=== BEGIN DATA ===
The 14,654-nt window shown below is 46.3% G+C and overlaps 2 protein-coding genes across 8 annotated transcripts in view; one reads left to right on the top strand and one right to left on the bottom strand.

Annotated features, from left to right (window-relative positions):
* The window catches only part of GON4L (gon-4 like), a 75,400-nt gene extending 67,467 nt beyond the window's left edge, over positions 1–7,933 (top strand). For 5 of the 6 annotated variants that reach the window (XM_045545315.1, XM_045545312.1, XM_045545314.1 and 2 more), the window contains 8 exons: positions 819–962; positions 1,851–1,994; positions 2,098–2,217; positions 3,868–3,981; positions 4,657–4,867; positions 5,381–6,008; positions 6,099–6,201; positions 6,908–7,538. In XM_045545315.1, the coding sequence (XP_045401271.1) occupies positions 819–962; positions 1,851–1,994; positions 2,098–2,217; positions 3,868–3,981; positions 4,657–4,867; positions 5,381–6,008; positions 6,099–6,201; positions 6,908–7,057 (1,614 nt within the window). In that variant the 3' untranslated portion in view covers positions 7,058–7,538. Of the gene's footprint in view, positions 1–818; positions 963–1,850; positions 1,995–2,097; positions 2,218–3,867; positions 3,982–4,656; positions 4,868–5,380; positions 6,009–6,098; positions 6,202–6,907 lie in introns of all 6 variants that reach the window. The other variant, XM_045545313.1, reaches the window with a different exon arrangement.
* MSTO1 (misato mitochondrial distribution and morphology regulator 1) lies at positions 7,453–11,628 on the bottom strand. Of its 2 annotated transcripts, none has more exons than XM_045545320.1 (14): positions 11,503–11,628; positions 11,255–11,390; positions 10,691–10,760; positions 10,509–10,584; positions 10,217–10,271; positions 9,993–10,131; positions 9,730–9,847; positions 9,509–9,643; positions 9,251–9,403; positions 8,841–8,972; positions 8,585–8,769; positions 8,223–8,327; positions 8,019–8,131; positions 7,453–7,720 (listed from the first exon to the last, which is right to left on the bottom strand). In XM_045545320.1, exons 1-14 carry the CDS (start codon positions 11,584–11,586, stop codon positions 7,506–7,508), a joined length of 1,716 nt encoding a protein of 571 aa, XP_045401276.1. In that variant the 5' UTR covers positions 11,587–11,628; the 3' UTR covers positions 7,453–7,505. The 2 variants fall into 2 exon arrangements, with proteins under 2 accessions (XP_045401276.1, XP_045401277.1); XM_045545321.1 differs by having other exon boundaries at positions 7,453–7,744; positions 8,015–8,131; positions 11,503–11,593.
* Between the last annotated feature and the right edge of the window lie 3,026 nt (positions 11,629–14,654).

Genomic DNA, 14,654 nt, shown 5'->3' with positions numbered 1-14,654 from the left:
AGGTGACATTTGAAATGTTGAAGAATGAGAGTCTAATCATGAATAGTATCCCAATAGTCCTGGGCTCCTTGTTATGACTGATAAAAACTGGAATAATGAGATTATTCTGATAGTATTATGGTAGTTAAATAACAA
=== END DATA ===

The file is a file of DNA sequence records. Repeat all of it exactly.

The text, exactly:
The 14,654-nt window shown below is 46.3% G+C and overlaps 2 protein-coding genes across 8 annotated transcripts in view; one reads left to right on the top strand and one right to left on the bottom strand.

Annotated features, from left to right (window-relative positions):
* The window catches only part of GON4L (gon-4 like), a 75,400-nt gene extending 67,467 nt beyond the window's left edge, over positions 1–7,933 (top strand). For 5 of the 6 annotated variants that reach the window (XM_045545315.1, XM_045545312.1, XM_045545314.1 and 2 more), the window contains 8 exons: positions 819–962; positions 1,851–1,994; positions 2,098–2,217; positions 3,868–3,981; positions 4,657–4,867; positions 5,381–6,008; positions 6,099–6,201; positions 6,908–7,538. In XM_045545315.1, the coding sequence (XP_045401271.1) occupies positions 819–962; positions 1,851–1,994; positions 2,098–2,217; positions 3,868–3,981; positions 4,657–4,867; positions 5,381–6,008; positions 6,099–6,201; positions 6,908–7,057 (1,614 nt within the window). In that variant the 3' untranslated portion in view covers positions 7,058–7,538. Of the gene's footprint in view, positions 1–818; positions 963–1,850; positions 1,995–2,097; positions 2,218–3,867; positions 3,982–4,656; positions 4,868–5,380; positions 6,009–6,098; positions 6,202–6,907 lie in introns of all 6 variants that reach the window. The other variant, XM_045545313.1, reaches the window with a different exon arrangement.
* MSTO1 (misato mitochondrial distribution and morphology regulator 1) lies at positions 7,453–11,628 on the bottom strand. Of its 2 annotated transcripts, none has more exons than XM_045545320.1 (14): positions 11,503–11,628; positions 11,255–11,390; positions 10,691–10,760; positions 10,509–10,584; positions 10,217–10,271; positions 9,993–10,131; positions 9,730–9,847; positions 9,509–9,643; positions 9,251–9,403; positions 8,841–8,972; positions 8,585–8,769; positions 8,223–8,327; positions 8,019–8,131; positions 7,453–7,720 (listed from the first exon to the last, which is right to left on the bottom strand). In XM_045545320.1, exons 1-14 carry the CDS (start codon positions 11,584–11,586, stop codon positions 7,506–7,508), a joined length of 1,716 nt encoding a protein of 571 aa, XP_045401276.1. In that variant the 5' UTR covers positions 11,587–11,628; the 3' UTR covers positions 7,453–7,505. The 2 variants fall into 2 exon arrangements, with proteins under 2 accessions (XP_045401276.1, XP_045401277.1); XM_045545321.1 differs by having other exon boundaries at positions 7,453–7,744; positions 8,015–8,131; positions 11,503–11,593.
* Between the last annotated feature and the right edge of the window lie 3,026 nt (positions 11,629–14,654).

Genomic DNA, 14,654 nt, shown 5'->3' with positions numbered 1-14,654 from the left:
AGGTGACATTTGAAATGTTGAAGAATGAGAGTCTAATCATGAATAGTATCCCAATAGTCCTGGGCTCCTTGTTATGACTGATAAAAACTGGAATAATGAGATTATTCTGATAGTATTATGGTAGTTAAATAACAA